What is hydrometer?

A hydrometer is an instrument which is used to measure the relative density
of a liquid. Hydrometer is made of glass and primarily consists of two parts:
 A cylindrical stem with graduation marks

 A bulb at bottom weighted with mercury
The lower the density of the liquid the more the hydrometer will sink.
Consider water and petrol for example. The density of petrol is lower than
that of water. Therefore the depth of immersion of a hydrometer will be more
in case of petrol than water.

Why is hydrometer used for particle size analysis?
In case of fine grained soil, sieve analysis test does not give reliable test
result. This because a fine grained soil consist of different sizes of particles
starting from 0.075 mm to 0.0002 mm and it is not practicable to design
sieve having such small screen size. Also there is a chance of loss of sample
during sieving. Therefore hydrometer analysis is done for grain size analysis
of fine grained soils (i.e.) soil passing through 75 µ sieve.
The hydrometer measures the SG of suspension at a point indicated by the
centre of the immersed volume. If stem volume is neglected, the value it
measures is the SG of the suspension at the centre of the bulb.

Calibration of hydrometer

1. Take about 800ml of water in one measuring cylinder. Place the cylinder
on a table and observe the initial reading.

2. Immerse the hydrometer in the cylinder. Take the reading after the
immersion.

3. Determine the volume of the hydrometer (VH) which is equal to the
difference between the final and initial readings.

Alternatively, we can also weigh the hydrometer and calculate its volume.
The volume of the hydrometer in ml is approximately equal to its mass in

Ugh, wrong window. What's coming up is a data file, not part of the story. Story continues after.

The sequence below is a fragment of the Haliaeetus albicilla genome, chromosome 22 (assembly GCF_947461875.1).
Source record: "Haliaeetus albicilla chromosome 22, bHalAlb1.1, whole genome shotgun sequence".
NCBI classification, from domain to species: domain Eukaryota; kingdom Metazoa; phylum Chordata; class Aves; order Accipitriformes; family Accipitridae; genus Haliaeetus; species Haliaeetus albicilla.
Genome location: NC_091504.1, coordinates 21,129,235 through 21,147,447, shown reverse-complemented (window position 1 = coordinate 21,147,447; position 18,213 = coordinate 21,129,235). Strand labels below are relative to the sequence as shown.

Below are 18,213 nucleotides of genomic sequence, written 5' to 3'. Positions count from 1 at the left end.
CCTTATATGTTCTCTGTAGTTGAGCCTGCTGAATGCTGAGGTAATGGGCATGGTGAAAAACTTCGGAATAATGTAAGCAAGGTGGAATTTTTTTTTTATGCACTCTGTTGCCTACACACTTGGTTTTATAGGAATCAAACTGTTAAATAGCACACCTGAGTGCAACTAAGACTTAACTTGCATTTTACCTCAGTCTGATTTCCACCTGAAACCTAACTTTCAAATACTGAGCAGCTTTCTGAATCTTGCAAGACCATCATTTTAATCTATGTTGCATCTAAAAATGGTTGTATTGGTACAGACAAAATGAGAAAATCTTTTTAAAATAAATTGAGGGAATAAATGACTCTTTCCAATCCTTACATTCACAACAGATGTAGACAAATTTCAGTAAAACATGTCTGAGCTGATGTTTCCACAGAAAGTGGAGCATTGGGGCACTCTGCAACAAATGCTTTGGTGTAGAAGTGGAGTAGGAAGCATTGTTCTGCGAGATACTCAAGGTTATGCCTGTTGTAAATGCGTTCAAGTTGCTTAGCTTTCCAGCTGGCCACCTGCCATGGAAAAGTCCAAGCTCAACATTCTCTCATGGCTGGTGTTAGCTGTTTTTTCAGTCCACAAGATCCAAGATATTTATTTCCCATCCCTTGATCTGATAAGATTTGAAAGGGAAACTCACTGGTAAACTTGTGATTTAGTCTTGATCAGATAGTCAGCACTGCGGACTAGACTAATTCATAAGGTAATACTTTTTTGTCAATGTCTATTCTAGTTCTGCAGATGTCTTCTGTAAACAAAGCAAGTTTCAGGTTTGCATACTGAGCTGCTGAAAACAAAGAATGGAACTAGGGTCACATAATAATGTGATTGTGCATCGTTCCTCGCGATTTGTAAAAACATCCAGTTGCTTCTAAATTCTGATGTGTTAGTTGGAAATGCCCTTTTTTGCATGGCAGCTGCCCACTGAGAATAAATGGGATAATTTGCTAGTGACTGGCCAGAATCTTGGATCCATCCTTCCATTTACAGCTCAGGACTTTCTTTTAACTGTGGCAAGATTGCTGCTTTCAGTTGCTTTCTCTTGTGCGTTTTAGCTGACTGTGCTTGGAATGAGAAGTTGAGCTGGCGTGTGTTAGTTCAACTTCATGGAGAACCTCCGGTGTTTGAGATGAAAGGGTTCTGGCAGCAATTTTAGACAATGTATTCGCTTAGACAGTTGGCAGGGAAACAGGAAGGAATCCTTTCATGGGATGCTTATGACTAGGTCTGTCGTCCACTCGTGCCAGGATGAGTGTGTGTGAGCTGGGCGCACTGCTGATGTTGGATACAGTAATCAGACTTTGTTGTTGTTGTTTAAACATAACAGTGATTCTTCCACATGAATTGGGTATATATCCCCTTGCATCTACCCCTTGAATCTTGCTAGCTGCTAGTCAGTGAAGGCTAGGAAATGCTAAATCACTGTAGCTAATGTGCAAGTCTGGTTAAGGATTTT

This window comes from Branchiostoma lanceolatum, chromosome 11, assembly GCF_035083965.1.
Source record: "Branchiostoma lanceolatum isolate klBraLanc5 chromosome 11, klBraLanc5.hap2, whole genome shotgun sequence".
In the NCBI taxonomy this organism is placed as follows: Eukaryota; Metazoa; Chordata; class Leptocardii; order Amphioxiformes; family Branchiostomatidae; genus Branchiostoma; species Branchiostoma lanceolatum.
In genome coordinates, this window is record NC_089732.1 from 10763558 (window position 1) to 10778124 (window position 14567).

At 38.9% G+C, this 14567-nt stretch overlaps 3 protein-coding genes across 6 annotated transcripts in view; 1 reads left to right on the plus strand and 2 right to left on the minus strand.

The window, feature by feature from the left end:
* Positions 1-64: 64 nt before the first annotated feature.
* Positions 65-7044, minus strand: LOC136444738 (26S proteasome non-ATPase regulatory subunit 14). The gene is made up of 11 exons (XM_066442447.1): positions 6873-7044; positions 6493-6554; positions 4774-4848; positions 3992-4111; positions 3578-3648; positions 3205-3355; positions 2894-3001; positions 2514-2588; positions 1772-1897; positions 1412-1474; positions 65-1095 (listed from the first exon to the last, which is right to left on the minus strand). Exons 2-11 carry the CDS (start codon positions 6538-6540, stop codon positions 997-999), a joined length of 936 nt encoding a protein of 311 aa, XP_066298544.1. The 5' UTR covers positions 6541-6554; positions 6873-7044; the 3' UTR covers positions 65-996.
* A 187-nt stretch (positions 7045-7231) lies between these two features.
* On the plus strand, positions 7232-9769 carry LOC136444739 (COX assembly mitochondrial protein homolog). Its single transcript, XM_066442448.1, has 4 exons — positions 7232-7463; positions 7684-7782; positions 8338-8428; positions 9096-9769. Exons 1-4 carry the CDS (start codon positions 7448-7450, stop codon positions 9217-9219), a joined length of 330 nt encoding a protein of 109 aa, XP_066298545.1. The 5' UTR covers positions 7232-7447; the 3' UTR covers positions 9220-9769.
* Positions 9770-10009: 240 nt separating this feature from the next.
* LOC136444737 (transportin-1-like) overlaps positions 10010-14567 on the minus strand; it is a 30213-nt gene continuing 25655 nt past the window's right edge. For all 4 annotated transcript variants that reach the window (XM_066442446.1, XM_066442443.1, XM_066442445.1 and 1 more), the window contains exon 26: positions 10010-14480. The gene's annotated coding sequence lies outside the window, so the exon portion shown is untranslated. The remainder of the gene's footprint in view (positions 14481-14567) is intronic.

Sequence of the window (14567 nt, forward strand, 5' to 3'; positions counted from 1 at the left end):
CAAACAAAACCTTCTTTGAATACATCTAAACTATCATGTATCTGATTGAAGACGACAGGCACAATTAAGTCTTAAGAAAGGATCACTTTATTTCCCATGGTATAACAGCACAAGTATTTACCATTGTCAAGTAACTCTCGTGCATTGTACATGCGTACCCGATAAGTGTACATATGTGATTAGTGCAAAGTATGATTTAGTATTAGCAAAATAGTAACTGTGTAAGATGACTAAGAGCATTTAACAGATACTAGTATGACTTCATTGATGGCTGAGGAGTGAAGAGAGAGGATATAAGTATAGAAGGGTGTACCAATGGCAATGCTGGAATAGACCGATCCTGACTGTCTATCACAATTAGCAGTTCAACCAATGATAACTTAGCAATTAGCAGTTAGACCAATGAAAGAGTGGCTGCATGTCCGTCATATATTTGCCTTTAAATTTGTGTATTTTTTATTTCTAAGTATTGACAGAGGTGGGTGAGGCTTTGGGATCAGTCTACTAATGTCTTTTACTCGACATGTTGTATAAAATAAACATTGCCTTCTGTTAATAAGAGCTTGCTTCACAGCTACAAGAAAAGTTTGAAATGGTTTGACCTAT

grams, assuming that the specific gravity of it is 1.

As the hydrometer is inserted in the jar. The hydrometer readings are recorded after subtracting unity from the value of the SG and multiplying the remaining digit by 1000. Since He depends on Rh a calibration chart can be obtained using the above equation.015 is represented by a hydrometer reading Rh of (1. The effective depth He is: Where.The depth of any layer A-A from the free surface B-B is the effective depth at which the SG is measured by the hydrometer (Fib (b)). A= cross-sectional area of the jar.015-1) x 1000 = 15. . h= height of the bulb. VH= volume of the hydrometer. H= depth from the free surface B’-B’ to the lowest mark on the stem. Thus a reading of 1. The graduations on the right side of the stem give R h reading. A-A rises to A’-A’ and level B-B rises to B’-B’.

and the effective depth increases. The hydrometer reading Rh thus decreases. the specific gravity of the suspension decreases. After stirring. the hydrometer goes deeper and deeper. Procedure: 1.As the sedimentation progresses. Exactly 1000mL of suspension is prepared. . the suspension is washed into a 1000mL jar and water is added to it to bring the level to 1000mL mark.

5. Take hydrometer reading (R h) after 1/2. . Place the measuring cylinder on the table and start the stop watch. Immerse the hydrometer gently to a depth slightly below the floating depth. and then allow it to float freely. 8 and 24 hours reckoned from the beginning of sedimentation. Remove the hydrometer. Remove the bung after the shaking is complete.2. Place the rubber bung on the open end of the measuring cylinder containing the soil suspension. 4. Further readings are taken after 8. 7. 15 and 30 minutes and 1. 4. 2 and 4 minutes without removing the hydrometer from the cylinder. Take out the hydrometer from the cylinder. rinse it with distilled water. Shake it vigorously end-over-end to mix the suspension thoroughly. Float the hydrometer in another cylinder containing distilled water with the dispersing agent added to the same concentration as in the soil suspension. 3. 6. About 20 seconds should be taken while taking the reading. rinse it and place it in the distilled water after reading. 1. 2.